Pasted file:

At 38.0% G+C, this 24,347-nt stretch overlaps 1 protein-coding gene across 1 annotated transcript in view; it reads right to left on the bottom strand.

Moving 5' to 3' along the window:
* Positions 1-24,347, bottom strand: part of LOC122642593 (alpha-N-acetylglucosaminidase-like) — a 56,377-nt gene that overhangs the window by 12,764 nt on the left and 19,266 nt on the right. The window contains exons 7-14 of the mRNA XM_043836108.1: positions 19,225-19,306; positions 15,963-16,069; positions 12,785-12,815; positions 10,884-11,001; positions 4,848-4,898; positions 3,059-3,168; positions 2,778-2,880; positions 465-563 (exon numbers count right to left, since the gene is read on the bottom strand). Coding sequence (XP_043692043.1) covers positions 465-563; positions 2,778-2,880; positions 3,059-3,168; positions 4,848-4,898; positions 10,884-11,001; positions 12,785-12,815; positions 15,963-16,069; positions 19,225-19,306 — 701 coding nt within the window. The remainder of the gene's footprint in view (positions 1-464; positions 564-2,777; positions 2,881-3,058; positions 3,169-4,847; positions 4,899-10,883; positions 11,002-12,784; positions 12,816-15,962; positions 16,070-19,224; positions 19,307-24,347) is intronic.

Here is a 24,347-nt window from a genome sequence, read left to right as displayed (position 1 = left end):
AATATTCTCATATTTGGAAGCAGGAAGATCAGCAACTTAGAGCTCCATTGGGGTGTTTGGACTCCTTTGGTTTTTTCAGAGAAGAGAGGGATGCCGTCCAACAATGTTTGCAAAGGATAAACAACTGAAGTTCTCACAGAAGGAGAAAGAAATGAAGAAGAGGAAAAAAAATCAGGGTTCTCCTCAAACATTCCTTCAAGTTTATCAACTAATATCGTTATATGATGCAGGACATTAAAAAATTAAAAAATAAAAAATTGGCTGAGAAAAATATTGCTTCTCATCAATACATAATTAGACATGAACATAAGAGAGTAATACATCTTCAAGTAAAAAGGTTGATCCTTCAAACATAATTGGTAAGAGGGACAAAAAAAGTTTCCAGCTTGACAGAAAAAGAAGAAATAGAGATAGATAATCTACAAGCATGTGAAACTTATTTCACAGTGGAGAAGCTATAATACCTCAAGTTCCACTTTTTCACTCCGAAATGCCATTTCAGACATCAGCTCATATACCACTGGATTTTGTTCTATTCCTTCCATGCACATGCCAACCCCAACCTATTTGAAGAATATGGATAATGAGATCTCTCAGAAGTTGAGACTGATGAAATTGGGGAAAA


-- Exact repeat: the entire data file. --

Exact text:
At 38.0% G+C, this 24,347-nt stretch overlaps 1 protein-coding gene across 1 annotated transcript in view; it reads right to left on the bottom strand.

Moving 5' to 3' along the window:
* Positions 1-24,347, bottom strand: part of LOC122642593 (alpha-N-acetylglucosaminidase-like) — a 56,377-nt gene that overhangs the window by 12,764 nt on the left and 19,266 nt on the right. The window contains exons 7-14 of the mRNA XM_043836108.1: positions 19,225-19,306; positions 15,963-16,069; positions 12,785-12,815; positions 10,884-11,001; positions 4,848-4,898; positions 3,059-3,168; positions 2,778-2,880; positions 465-563 (exon numbers count right to left, since the gene is read on the bottom strand). Coding sequence (XP_043692043.1) covers positions 465-563; positions 2,778-2,880; positions 3,059-3,168; positions 4,848-4,898; positions 10,884-11,001; positions 12,785-12,815; positions 15,963-16,069; positions 19,225-19,306 — 701 coding nt within the window. The remainder of the gene's footprint in view (positions 1-464; positions 564-2,777; positions 2,881-3,058; positions 3,169-4,847; positions 4,899-10,883; positions 11,002-12,784; positions 12,816-15,962; positions 16,070-19,224; positions 19,307-24,347) is intronic.

Here is a 24,347-nt window from a genome sequence, read left to right as displayed (position 1 = left end):
AATATTCTCATATTTGGAAGCAGGAAGATCAGCAACTTAGAGCTCCATTGGGGTGTTTGGACTCCTTTGGTTTTTTCAGAGAAGAGAGGGATGCCGTCCAACAATGTTTGCAAAGGATAAACAACTGAAGTTCTCACAGAAGGAGAAAGAAATGAAGAAGAGGAAAAAAAATCAGGGTTCTCCTCAAACATTCCTTCAAGTTTATCAACTAATATCGTTATATGATGCAGGACATTAAAAAATTAAAAAATAAAAAATTGGCTGAGAAAAATATTGCTTCTCATCAATACATAATTAGACATGAACATAAGAGAGTAATACATCTTCAAGTAAAAAGGTTGATCCTTCAAACATAATTGGTAAGAGGGACAAAAAAAGTTTCCAGCTTGACAGAAAAAGAAGAAATAGAGATAGATAATCTACAAGCATGTGAAACTTATTTCACAGTGGAGAAGCTATAATACCTCAAGTTCCACTTTTTCACTCCGAAATGCCATTTCAGACATCAGCTCATATACCACTGGATTTTGTTCTATTCCTTCCATGCACATGCCAACCCCAACCTATTTGAAGAATATGGATAATGAGATCTCTCAGAAGTTGAGACTGATGAAATTGGGGAAAA